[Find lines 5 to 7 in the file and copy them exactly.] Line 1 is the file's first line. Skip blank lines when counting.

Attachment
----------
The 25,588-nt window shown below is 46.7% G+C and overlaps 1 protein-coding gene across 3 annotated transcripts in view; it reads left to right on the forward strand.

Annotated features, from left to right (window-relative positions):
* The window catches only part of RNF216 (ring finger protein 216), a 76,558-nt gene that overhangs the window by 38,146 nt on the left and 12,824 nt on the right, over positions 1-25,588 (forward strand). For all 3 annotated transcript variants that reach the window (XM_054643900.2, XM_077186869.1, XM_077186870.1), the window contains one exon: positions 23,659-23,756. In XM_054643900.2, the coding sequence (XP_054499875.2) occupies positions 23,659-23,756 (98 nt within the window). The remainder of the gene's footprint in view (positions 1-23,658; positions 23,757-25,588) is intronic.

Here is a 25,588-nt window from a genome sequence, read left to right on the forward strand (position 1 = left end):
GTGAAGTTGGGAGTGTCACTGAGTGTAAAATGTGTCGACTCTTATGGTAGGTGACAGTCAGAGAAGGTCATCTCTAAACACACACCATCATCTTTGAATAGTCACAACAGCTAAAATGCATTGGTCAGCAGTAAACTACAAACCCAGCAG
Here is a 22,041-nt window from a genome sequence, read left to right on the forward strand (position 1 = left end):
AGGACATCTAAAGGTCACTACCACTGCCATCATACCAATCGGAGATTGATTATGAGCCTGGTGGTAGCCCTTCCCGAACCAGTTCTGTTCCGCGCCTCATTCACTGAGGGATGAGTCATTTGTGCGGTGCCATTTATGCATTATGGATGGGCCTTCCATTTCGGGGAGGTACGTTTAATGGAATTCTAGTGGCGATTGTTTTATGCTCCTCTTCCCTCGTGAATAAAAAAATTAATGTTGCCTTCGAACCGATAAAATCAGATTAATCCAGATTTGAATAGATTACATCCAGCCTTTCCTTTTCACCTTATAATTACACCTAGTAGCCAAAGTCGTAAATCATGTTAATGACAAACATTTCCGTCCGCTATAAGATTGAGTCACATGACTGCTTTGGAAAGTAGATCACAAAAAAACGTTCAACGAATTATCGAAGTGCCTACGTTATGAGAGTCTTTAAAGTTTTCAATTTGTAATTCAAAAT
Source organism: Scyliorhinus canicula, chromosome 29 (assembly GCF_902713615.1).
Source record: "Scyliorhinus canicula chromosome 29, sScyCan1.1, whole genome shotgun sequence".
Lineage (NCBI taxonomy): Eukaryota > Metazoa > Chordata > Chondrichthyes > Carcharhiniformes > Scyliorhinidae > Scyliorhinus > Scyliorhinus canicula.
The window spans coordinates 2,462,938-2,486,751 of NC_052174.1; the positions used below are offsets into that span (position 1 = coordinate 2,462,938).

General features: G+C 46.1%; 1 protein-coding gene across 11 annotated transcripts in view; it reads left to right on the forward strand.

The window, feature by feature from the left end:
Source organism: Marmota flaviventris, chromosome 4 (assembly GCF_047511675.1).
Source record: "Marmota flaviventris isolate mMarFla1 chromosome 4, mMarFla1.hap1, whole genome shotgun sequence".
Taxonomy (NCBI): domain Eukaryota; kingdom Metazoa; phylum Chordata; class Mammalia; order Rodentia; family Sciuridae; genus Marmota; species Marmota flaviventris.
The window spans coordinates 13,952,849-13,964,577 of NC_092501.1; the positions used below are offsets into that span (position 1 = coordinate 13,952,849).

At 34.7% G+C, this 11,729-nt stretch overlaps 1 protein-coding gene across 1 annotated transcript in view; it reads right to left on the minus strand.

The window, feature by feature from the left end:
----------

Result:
GTGAAGTTGGGAGTGTCACTGAGTGTAAAATGTGTCGACTCTTATGGTAGGTGACAGTCAGAGAAGGTCATCTCTAAACACACACCATCATCTTTGAATAGTCACAACAGCTAAAATGCATTGGTCAGCAGTAAACTACAAACCCAGCAG
Here is a 22,041-nt window from a genome sequence, read left to right on the forward strand (position 1 = left end):
AGGACATCTAAAGGTCACTACCACTGCCATCATACCAATCGGAGATTGATTATGAGCCTGGTGGTAGCCCTTCCCGAACCAGTTCTGTTCCGCGCCTCATTCACTGAGGGATGAGTCATTTGTGCGGTGCCATTTATGCATTATGGATGGGCCTTCCATTTCGGGGAGGTACGTTTAATGGAATTCTAGTGGCGATTGTTTTATGCTCCTCTTCCCTCGTGAATAAAAAAATTAATGTTGCCTTCGAACCGATAAAATCAGATTAATCCAGATTTGAATAGATTACATCCAGCCTTTCCTTTTCACCTTATAATTACACCTAGTAGCCAAAGTCGTAAATCATGTTAATGACAAACATTTCCGTCCGCTATAAGATTGAGTCACATGACTGCTTTGGAAAGTAGATCACAAAAAAACGTTCAACGAATTATCGAAGTGCCTACGTTATGAGAGTCTTTAAAGTTTTCAATTTGTAATTCAAAAT